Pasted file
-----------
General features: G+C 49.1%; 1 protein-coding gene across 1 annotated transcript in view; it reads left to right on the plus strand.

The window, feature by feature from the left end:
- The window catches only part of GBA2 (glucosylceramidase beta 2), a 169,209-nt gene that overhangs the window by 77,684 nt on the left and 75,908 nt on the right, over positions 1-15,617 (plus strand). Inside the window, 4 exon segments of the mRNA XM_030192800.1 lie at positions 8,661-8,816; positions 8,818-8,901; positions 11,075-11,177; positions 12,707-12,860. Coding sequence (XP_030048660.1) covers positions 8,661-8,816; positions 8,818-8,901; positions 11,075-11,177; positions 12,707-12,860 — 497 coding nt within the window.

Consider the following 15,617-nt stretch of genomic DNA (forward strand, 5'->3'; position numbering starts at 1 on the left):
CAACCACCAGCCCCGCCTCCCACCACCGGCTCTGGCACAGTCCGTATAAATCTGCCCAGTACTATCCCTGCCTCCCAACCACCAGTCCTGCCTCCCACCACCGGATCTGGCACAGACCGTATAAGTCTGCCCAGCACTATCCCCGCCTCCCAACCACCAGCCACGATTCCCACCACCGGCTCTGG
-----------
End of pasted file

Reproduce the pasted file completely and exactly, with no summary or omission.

General features: G+C 49.1%; 1 protein-coding gene across 1 annotated transcript in view; it reads left to right on the plus strand.

The window, feature by feature from the left end:
- The window catches only part of GBA2 (glucosylceramidase beta 2), a 169,209-nt gene that overhangs the window by 77,684 nt on the left and 75,908 nt on the right, over positions 1-15,617 (plus strand). Inside the window, 4 exon segments of the mRNA XM_030192800.1 lie at positions 8,661-8,816; positions 8,818-8,901; positions 11,075-11,177; positions 12,707-12,860. Coding sequence (XP_030048660.1) covers positions 8,661-8,816; positions 8,818-8,901; positions 11,075-11,177; positions 12,707-12,860 — 497 coding nt within the window.

Consider the following 15,617-nt stretch of genomic DNA (forward strand, 5'->3'; position numbering starts at 1 on the left):
CAACCACCAGCCCCGCCTCCCACCACCGGCTCTGGCACAGTCCGTATAAATCTGCCCAGTACTATCCCTGCCTCCCAACCACCAGTCCTGCCTCCCACCACCGGATCTGGCACAGACCGTATAAGTCTGCCCAGCACTATCCCCGCCTCCCAACCACCAGCCACGATTCCCACCACCGGCTCTGG